N0VKG Rating: 5/5 Aug 28, 2009 10:41 Send this review to a friend
Good, when programmed via software  Time owned: 3 to 6 months
Fine radio. It functions as it should. D-STAR is good. Analog is good. 1300 memories is totally awesome. Thank you ICOM for making so many memories available. All radios should have a minimum of 1300 memories, my opinion. But the radio is aliite difficult to program via the keypad. So best bet is use the programming software/cable with PC. Makes it a breeze. D-STAR mode seems to do so much better under weak signal conditions then stanard analog FM. It is the way of the future. And lets keep AMBE as the vocoder, ok? It is superior to IMBE used in P25 Phase I used by public safety agencies. Phase II of P25 will use AMBE.
W6DXK Rating: 3/5 Jul 22, 2009 20:48 Send this review to a friend
Good radio, runs too hot  Time owned: more than 12 months
Operationally a good radio, but it runs uncomfortably hot within a few minutes of operation at 5W. Inexcusable for a premium priced product. Looking to replace it with a radio I would actually want to use for more than a few minutes. Belt clip is difficult to use, and manual is poorly organized.
KK9H Rating: 5/5 Apr 9, 2009 07:08 Send this review to a friend
Good HT for D-Star and regular FM  Time owned: more than 12 months
A couple years ago my local ham club put up a new D-Star repeater system and I bought an IC-91AD to be able to use this new mode. There is an initial learning curve to understand how the HT gets programmed to utilize a local repeater system, but that aspect of operation is pretty straight forward. The HT works very well in both D-Star and regular FM modes. I found the HT's menu system to be logically laid out and easy to master. The receiver has excellent sensitivity and can operate on a frequency next to a strong adjacent signal with minimal interaction if you use the "B" band which is optimized for the ham bands. The "B" band experiences the least amount of intermod as well, There is a known "intermod alley" area in downtown Chicago where this HT exhibits only an occasional squelch break. The "A" band on the HT is the wide band receiver and as you'd expect, it is considerably more likely to exhibit intermod, but only in highly prone areas. Both receivers are just fine in normal use. The audio quality of the receivers is excellent in both D-Star and regular FM mode. The D-Star audio has a small characteristic that is unique to digital mode, but it is very close to normal sounding voice. When you have a weak signal condition, you can experience some break up of audio, but our repeater is well situated and that behavior is minimal. The transmitted audio on this HT is superb. I have had excellent audio comments in both D-Star and FM modes. The 91AD has lots of memories, with good reason. D-Star operational convenience requires this. There are only two weak areas and these have been mentioned by other reviewers. One is having only two transmit power levels, 5 watts and 1/2 watt. I would have liked something in between, say 1 watt or so. The other would be a desire to have just a little more audio output level for operating in noisy environments. Neither of these is a show stopper, though. Battery life when using the power saver function seems fine. I usually carry an extra battery with me anyway. All-in-all, the IC-91AD is a smooth operating HT and I think it would be the better economic choice for getting into D-Star if this was to be your only D-Star rig.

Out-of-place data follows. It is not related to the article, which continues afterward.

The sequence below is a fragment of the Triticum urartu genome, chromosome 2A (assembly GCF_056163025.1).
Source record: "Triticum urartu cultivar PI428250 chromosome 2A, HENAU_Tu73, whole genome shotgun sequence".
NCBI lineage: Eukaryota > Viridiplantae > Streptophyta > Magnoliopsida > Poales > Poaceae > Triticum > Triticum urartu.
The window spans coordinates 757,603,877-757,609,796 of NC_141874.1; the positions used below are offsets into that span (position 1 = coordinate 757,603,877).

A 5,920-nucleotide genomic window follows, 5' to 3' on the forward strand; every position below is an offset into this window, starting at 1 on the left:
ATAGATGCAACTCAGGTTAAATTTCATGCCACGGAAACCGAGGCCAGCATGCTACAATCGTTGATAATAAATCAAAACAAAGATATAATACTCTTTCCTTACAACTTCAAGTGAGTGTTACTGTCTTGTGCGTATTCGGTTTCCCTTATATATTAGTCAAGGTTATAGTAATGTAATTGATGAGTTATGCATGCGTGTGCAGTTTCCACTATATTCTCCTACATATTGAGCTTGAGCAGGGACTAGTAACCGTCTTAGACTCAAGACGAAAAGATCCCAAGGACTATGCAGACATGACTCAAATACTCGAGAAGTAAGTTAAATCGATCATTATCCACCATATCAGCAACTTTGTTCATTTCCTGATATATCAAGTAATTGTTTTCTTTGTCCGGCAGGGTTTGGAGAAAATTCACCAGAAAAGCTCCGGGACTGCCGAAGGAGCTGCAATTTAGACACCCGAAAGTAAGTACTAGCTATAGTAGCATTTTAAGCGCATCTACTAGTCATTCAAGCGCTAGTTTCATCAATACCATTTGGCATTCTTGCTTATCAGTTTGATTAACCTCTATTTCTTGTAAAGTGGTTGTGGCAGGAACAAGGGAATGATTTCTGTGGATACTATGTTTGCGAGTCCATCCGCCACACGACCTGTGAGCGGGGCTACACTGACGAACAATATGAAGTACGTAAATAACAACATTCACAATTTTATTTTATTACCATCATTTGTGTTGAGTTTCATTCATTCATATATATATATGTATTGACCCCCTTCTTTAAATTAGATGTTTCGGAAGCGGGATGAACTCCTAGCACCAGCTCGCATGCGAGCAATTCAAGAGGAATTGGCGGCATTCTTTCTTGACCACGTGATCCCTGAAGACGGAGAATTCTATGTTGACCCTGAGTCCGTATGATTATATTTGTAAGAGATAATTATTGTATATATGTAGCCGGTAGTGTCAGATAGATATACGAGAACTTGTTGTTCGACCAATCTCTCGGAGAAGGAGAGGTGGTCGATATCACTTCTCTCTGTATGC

N4BFD Rating: 3/5 Apr 8, 2009 13:23 Send this review to a friend
OK... needs improvement.  Time owned: 6 to 12 months
I really hate giving this HT a 3, but it is what it is. I know ICOM improve things in the future with the ID-80 or some later model.

I'll go ahead and list the negative things to get them out of the way.
1. Heat issues. This HT will heat up to blow torch levels on 5 watts. I have several HTs and none of the others get this hot. The reason is that it has a class AB1 or 2 (not sure which) final for Dstar signal purity. It burns more juice and creates more heat than the Class C finals in all other HTs. I've had the HT thermally shut down several times, and I've had it so hot that I could not hold it. It doesn't take long for that to happen, a ten minute QSO at 5 watts is almost impossible. So, you think Icom would offer several power levels to choose from, no.. you have .5 watts or 5 watts, nothing in between. If you're on the fringe of a repeater .5 watts won't do, and the other option is to wear gloves and use the HT till it thermally shuts down. In fact this HT with the RX power save turned off warms up on receive!
2. Battery life and the indicator. The battery life is terrible on receive, and due to the class AB final isn't going to be great during actual QSOs. Expect about a days worth of receive. Most of my other HTs can go several days.
The indicator is useless, it will show full, then half full for about 20 seconds if you just happen to be looking at the display, then the rig shuts down. I have a spare battery and a rapid charger, so this isn't that big of a issue if I am home. If you're going to be doing some sort of event with a lot of transmitting, or going to be away from a power source for a long period of time and will actually be transmitting, being along a spare battery or two, you WILL need them.
3. Low Audio output. Another big big problem for me. At home the audio is fine, if I go mobile or I'm in a noisy environment you have to put the HT up to your ear to hear it. The audio out is 200mw. It has the lowest audio of all of my HT's even my itty bitty VX-3r! My VX-170 blows it away in that department.